[0310] In practicing the methods of this invention, the compounds of this invention may be used alone or in combination, or in combination with other therapeutic or diagnostic agents. In certain preferred embodiments, the compounds of this invention may be coadministered along with other compounds typically prescribed for these conditions according to generally accepted medical practice, such as anticancer agents. The compounds of this invention can be utilized in vivo, ordinarily in mammals, such as humans, sheep, horses, cattle, pigs, dogs, cats, rats and mice, or in vitro.

[0311] It should be understood that the foregoing discussion and examples present merely present a detailed description of certain preferred embodiments. It therefore should be apparent to those of ordinary skill in the art that various modifications and equivalents can be made without departing from the spirit and scope of the invention. All articles, patents and patent applications that are identified above are incorporated by reference in their entirety.

[0312] While the invention has been described in connection with specific embodiments thereof, it will be understood that it is capable of further modifications and this application is intended to cover any variations, uses, or adaptations of the invention following, in general, the principles of the invention and including such departures from the present disclosure as come within known or customary practice within the art to which the invention pertains and as may be applied to the essential features hereinbefore set forth and as follows in the scope of the appended claims.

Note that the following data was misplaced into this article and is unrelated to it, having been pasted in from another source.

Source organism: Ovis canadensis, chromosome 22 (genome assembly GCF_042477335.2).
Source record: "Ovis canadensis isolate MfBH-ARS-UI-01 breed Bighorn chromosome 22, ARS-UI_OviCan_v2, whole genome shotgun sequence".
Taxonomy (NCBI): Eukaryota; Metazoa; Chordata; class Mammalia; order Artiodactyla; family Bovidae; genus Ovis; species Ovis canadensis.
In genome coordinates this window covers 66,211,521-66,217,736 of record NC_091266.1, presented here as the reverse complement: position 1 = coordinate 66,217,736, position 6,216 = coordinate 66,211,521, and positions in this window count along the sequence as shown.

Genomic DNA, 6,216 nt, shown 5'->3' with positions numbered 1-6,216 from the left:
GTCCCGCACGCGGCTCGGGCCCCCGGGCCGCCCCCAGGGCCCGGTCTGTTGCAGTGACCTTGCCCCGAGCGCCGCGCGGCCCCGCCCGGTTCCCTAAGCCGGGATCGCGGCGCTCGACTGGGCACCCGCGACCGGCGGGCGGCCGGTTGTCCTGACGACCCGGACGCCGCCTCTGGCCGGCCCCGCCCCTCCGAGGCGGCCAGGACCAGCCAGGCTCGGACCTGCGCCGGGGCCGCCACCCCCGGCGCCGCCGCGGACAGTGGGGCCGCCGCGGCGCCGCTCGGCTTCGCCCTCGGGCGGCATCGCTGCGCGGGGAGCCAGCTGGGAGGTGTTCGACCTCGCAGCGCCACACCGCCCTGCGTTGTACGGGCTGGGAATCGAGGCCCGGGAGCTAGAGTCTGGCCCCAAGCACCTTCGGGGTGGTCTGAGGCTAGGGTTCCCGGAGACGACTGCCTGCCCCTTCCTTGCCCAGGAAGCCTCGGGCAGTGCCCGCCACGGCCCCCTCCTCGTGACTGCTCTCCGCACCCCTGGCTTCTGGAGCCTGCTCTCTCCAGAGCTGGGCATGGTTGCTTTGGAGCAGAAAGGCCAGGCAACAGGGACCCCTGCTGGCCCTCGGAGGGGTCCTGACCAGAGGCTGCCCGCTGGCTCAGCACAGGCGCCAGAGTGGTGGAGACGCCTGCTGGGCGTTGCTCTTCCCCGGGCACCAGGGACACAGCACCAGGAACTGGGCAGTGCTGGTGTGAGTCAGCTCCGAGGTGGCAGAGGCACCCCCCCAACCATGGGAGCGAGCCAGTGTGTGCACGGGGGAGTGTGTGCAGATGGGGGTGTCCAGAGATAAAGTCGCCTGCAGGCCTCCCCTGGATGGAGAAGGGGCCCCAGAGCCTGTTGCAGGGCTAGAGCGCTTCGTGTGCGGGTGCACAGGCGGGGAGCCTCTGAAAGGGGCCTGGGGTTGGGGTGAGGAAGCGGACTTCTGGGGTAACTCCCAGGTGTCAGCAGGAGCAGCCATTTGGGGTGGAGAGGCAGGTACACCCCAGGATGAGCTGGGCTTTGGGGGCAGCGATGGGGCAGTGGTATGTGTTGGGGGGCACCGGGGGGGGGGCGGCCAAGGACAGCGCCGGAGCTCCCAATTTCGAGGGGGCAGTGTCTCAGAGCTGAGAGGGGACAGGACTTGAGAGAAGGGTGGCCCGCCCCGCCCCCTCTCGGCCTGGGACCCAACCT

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1 7 1 29 DNA Artificial Sequence Description of Artificial Sequence High-affinity probe for inducible element 1 agcttcattt cccgtaaatc cctaaagct 29 2 36 DNA Artificial Sequence Description of Artificial Sequence Sequence for site-directed mutagenesis of FGFR3 (mouse K644E) 2 ggactactac aaggagacca caaacggccg gctacc 36 3 30 PRT Artificial Sequence Description of Artificial Sequence Mutated STAT activation sequence of tyrosine kinase FGFR3 (K650E) 3 Asp Phe Gly Leu Ala Arg Asp Val His Asn Leu Asp Tyr Tyr Lys Lys 1 5 10 15 Thr Thr Asn Gly Arg Leu Pro Val Lys Trp Met Ala Pro Glu 20 25 30 4 30 PRT Artificial Sequence Description of Artificial Sequence Mutated STAT activation sequence of tyrosine kinase c-kit 4 Asp Phe Gly Leu Ala Arg Asp Ile Lys Asn Asp Ser Asn Tyr Val Val 1 5 10 15 Lys Gly Asn Ala Arg Ile Pro Val Lys Trp Met Ala Ile Glu 20 25 30 5 30 PRT Artificial Sequence Description of Artificial Sequence Mutated STAT activation sequence of tyrosine kinase RET 5 Asp Phe Gly Leu Ser Arg Asp Val Tyr Glu Glu Asp Ser Tyr Val Lys 1 5 10 15 Arg Ser Gln Gly Arg Ile Pro Val Lys Trp Met Ala Ile Glu 20 25 30 6 30 PRT Artificial Sequence Description of Artificial Sequence Mutated STAT activation sequence of tyrosine kinase INRK 6 Asp Phe Gly Met Thr Arg Asp Ile Tyr Glu Thr Asp Tyr Tyr Arg Lys 1 5 10 15 Gly Gly Lys Gly Leu Leu Pro Val Arg Trp Met Ala Pro Glu 20 25 30 7 30 PRT Artificial Sequence Description of Artificial Sequence Mutated STAT activation sequence of tyrosine kinase PDGFR-B 7 Asp Phe Gly Leu Ala Arg Asp Ile Met Arg Asp Ser Asn Tyr Ile Ser 1 5 10 15 Lys Gly Ser Thr Phe Leu Pro Leu Lys Trp Met Ala Pro Glu 20 25 30

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Classifications
U.S. Classification514/44.00R, 435/375, 435/7.23, 435/6.16
International ClassificationG01N33/50, A61K38/17, C12N5/02, G01N33/573, A61K48/00, C12Q1/48
Cooperative ClassificationA61K38/177, A61K48/00, A61K38/45, C12Q1/485, G01N33/5091, G01N33/573, G01N2500/00
European ClassificationG01N33/50D4, A61K38/17C, A61K38/17A2, C12Q1/48B, G01N33/573